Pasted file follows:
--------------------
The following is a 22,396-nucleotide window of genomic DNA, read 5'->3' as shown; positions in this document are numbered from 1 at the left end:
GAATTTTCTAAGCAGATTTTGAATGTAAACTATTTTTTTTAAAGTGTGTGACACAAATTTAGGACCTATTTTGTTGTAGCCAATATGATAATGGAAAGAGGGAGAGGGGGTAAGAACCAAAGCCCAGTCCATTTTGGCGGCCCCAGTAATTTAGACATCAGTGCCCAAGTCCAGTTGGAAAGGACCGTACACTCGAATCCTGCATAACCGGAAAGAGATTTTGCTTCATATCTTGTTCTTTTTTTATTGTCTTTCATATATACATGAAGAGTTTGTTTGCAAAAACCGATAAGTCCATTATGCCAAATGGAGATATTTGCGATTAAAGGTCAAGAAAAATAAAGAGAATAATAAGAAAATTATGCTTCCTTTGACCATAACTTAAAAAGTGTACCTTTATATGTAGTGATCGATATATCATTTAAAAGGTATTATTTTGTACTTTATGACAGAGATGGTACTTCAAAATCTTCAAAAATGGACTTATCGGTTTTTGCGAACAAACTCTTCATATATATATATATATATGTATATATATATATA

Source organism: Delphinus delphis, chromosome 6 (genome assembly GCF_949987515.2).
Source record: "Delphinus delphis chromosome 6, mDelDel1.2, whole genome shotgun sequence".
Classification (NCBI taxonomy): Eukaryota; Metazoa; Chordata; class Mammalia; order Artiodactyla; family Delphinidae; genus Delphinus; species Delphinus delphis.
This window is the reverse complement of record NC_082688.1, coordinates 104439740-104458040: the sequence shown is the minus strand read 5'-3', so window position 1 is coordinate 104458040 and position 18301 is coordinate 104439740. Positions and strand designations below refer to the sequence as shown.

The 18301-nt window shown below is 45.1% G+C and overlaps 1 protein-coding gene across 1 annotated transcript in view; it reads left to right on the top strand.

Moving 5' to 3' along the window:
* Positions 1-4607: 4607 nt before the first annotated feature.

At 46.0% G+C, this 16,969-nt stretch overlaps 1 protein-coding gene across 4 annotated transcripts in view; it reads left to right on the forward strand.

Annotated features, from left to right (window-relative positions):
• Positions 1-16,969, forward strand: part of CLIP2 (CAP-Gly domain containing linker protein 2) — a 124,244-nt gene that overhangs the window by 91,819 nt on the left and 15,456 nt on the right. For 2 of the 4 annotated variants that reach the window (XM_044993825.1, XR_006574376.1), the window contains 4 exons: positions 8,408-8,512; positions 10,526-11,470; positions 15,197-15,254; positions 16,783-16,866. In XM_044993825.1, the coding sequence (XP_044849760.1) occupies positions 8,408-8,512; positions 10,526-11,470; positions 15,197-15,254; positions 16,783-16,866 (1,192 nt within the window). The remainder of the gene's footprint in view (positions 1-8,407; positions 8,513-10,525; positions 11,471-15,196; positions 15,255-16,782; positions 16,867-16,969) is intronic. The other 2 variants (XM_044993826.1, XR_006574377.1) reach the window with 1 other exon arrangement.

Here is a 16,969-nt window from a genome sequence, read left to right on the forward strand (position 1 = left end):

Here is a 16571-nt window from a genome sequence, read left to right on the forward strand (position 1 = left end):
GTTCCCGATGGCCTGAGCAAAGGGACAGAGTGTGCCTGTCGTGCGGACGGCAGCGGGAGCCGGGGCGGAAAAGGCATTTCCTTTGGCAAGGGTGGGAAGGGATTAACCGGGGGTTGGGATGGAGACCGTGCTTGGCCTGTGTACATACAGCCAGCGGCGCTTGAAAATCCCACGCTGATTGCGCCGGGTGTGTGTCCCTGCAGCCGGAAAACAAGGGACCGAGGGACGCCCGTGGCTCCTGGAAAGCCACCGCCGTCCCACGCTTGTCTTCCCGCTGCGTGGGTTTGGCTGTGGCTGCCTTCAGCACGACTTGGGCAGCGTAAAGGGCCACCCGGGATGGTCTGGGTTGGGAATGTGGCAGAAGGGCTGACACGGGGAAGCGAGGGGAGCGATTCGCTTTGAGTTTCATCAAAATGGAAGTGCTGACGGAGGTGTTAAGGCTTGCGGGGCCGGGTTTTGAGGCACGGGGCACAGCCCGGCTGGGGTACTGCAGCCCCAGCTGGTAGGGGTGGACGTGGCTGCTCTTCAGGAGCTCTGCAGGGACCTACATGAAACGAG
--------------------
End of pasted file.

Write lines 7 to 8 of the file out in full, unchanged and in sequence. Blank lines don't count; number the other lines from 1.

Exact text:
The 18301-nt window shown below is 45.1% G+C and overlaps 1 protein-coding gene across 1 annotated transcript in view; it reads left to right on the top strand.

Moving 5' to 3' along the window: